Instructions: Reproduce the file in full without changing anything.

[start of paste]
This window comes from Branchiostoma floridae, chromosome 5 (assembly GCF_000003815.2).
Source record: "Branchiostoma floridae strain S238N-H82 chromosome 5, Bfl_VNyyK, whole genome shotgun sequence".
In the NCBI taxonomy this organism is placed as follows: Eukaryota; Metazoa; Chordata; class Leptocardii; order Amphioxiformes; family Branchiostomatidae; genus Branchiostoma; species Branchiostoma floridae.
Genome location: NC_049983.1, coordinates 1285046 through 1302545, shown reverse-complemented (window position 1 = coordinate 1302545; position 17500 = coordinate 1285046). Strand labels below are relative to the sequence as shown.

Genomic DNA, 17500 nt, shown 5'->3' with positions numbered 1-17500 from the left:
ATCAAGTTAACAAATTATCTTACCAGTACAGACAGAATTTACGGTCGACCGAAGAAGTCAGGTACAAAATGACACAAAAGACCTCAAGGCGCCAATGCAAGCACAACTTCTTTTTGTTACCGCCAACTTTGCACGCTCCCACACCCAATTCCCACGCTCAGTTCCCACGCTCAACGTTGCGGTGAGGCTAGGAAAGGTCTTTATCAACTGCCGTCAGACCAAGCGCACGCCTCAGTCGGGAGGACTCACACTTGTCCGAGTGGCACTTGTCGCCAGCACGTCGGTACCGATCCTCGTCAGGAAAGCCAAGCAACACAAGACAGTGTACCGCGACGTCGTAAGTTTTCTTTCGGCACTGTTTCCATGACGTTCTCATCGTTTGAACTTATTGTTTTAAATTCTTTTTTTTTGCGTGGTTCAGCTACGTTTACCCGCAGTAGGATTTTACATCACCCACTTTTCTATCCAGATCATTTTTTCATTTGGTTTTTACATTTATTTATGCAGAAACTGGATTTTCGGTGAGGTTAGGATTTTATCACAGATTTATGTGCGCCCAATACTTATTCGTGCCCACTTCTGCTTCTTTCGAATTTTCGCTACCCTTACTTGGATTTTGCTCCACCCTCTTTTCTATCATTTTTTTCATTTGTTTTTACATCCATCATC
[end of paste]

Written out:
This window comes from Branchiostoma floridae, chromosome 5 (assembly GCF_000003815.2).
Source record: "Branchiostoma floridae strain S238N-H82 chromosome 5, Bfl_VNyyK, whole genome shotgun sequence".
In the NCBI taxonomy this organism is placed as follows: Eukaryota; Metazoa; Chordata; class Leptocardii; order Amphioxiformes; family Branchiostomatidae; genus Branchiostoma; species Branchiostoma floridae.
Genome location: NC_049983.1, coordinates 1285046 through 1302545, shown reverse-complemented (window position 1 = coordinate 1302545; position 17500 = coordinate 1285046). Strand labels below are relative to the sequence as shown.

Genomic DNA, 17500 nt, shown 5'->3' with positions numbered 1-17500 from the left:
ATCAAGTTAACAAATTATCTTACCAGTACAGACAGAATTTACGGTCGACCGAAGAAGTCAGGTACAAAATGACACAAAAGACCTCAAGGCGCCAATGCAAGCACAACTTCTTTTTGTTACCGCCAACTTTGCACGCTCCCACACCCAATTCCCACGCTCAGTTCCCACGCTCAACGTTGCGGTGAGGCTAGGAAAGGTCTTTATCAACTGCCGTCAGACCAAGCGCACGCCTCAGTCGGGAGGACTCACACTTGTCCGAGTGGCACTTGTCGCCAGCACGTCGGTACCGATCCTCGTCAGGAAAGCCAAGCAACACAAGACAGTGTACCGCGACGTCGTAAGTTTTCTTTCGGCACTGTTTCCATGACGTTCTCATCGTTTGAACTTATTGTTTTAAATTCTTTTTTTTTGCGTGGTTCAGCTACGTTTACCCGCAGTAGGATTTTACATCACCCACTTTTCTATCCAGATCATTTTTTCATTTGGTTTTTACATTTATTTATGCAGAAACTGGATTTTCGGTGAGGTTAGGATTTTATCACAGATTTATGTGCGCCCAATACTTATTCGTGCCCACTTCTGCTTCTTTCGAATTTTCGCTACCCTTACTTGGATTTTGCTCCACCCTCTTTTCTATCATTTTTTTCATTTGTTTTTACATCCATCATC